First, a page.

Saturday, 30 May 2015


Have you ever been so 'lost in the moment' that you've been completely oblivious to what was happening around you? I suppose it may've happened more than once in my own life, but I can only recall the one specific instance which I'm now about to relate to you.

The stage and a glimpse of the classroom behind it

Return with me now to the mid-1960s, to behind the heavy stage curtains of my primary school's gym and dinner hall.  This was, in effect, a classroom, in which I remember being instructed in arithmetic, though other subjects were also taught.

The desks faced the wall, which once had a blackboard.
The lectern would've been out on the stage in my day.

Many years later, long after I'd left school altogether, the large windows which allowed me to gaze out at the sky, lost in daydreams, were covered over.  However, in my time, pupils could still watch the chalk dust floating in the rays of the sun which streamed through the panes on sunny summer afternoons and caught us in their spell.

The wall on the right once had more windows, which were blocked
off or removed sometime in the 1990s or early 2000s

On this particular day, I was reading RIP VAN WINKLE by WASHINGTON IRVING, though it may have been a simplified, abridged version designed for younger readers of the age I then was.  (Then again, it may not.)  I remember finishing the tale, raising my head from the book - and being amazed to find the classroom empty.  Vacant desks met my bewildered stare to the front and sides of me, but when I turned around, there were my classmates and teacher waiting at the door to see how long it would take me to realize that the bell had gone and the lesson was over.

This is a photo from around '86 or '88 of part of the exterior of the
stage classroom.  As you can see, it had a lot of big windows

I gaped at them in embarrassed silence, then gathered my stuff together and joined them, filing out to another class or playtime break.  I was amazed that my attention could be engaged to the extent of being unaware of what was going on around me, and that's probably why I've never forgotten the occasion.  I sometimes wonder if I'd dimly heard the bell, but then become so engrossed at that point so as to immediately forget it, or it had completely failed to register on my consciousness.  Who can say?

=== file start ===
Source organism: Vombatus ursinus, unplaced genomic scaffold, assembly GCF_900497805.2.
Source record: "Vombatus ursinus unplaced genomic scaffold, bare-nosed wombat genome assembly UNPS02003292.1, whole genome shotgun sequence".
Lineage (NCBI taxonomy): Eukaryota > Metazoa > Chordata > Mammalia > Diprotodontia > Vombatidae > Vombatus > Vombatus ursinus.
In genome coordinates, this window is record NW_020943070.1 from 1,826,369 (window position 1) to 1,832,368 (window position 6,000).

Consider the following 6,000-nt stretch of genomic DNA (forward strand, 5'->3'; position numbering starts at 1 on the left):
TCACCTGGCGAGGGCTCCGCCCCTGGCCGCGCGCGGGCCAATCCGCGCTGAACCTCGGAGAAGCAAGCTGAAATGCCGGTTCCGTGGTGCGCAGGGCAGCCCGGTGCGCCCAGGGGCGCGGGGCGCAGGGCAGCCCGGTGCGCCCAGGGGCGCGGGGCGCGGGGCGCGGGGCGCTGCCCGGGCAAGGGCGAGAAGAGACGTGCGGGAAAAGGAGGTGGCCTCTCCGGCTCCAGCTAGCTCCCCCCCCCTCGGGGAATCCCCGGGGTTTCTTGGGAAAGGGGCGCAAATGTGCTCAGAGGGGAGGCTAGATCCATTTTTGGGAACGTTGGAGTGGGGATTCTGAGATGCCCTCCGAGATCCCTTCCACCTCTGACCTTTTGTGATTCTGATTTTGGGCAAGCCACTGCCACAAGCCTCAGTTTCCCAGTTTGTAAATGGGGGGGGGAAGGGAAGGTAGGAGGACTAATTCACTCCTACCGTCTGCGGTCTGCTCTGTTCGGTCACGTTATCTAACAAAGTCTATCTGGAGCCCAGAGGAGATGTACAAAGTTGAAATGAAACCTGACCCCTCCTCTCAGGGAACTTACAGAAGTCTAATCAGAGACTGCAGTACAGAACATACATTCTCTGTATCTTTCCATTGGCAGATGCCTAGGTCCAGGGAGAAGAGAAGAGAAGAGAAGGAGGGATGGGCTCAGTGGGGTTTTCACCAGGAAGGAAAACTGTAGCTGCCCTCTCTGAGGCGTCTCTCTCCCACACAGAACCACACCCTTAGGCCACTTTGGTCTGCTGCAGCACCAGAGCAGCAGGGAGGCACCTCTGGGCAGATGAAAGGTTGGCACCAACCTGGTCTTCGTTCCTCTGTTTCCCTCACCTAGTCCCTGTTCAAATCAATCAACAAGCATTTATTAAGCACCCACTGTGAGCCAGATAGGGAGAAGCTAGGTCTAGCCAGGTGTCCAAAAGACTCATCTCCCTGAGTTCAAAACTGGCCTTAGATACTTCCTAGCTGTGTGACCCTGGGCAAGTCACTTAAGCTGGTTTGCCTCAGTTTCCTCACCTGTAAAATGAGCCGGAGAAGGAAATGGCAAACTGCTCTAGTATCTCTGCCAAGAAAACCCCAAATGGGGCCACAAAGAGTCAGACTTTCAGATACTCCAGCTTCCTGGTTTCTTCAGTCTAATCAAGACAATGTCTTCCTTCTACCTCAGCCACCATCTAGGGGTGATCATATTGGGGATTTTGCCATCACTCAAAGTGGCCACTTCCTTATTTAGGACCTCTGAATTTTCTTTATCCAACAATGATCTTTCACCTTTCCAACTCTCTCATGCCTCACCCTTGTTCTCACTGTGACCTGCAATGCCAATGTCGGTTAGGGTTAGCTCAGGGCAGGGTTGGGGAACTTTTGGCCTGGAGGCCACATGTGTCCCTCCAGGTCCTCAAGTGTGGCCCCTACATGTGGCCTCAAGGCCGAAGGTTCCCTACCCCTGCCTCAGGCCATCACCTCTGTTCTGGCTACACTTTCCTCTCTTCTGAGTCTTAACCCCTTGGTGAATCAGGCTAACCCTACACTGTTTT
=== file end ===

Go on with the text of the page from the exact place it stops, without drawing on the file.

The wider of the two doors is the one into and out of the room.  The
teacher was standing at the door, with the pupils to the right of it,
watching me with much amusement

Anyway, that little reminiscence permits me the opportunity of presenting some nice art by ARTHUR RACKHAM, and a few photos of my old school (which is now demolished), the better to indulge my wallowing in nostalgia.  It also prompts me to ask the question of whether you've ever become so 'wrapped up' in a book or comic as to forget everything and everyone around you?  If so, spill the beans!  We're all dying to know the details.

Incidentally, I've just re-read the story and much enjoyed it.  You could do worse than give it a read yourself, so rush out and buy a copy at the earliest opportunity.


baab said...

I don't remember an instance as entertaining as yours but
when I was a boy I would become so engrossed in my comics that I would not be aware of my surroundings.
My Dad would get angry with me if I did not hear him talking to me,thinking I was ignoring him.
Now I have kids of my own they do the same,as they get lost in their various interests.
I don't get angry though,It just makes me realise why they cant hear me and I remember when I was the same.

I also have a copy of that fine book.

Kid said...

It's funny the associations that always remain with us, Baab. Whenever I hear or read the name Rip Van Winkle, I think of that day in that room behind the stage, not too far off 50 years ago. Or when I look at photos of the stage, I think of Washington Irving's book. The two are inextricably linked in my mind.

DeadSpiderEye said...

I lapse into reverie quite a bit, dunno if that counts. I know others do it, you have to be careful about mentioning though, because those who don't get it, think it's a sign of being a nutter. I know it isn't but the blue pixie with bat wings, that no one else can see might get me in trouble.

Kid said...

So that's where she's got to? I haven't seen her for a day or so.

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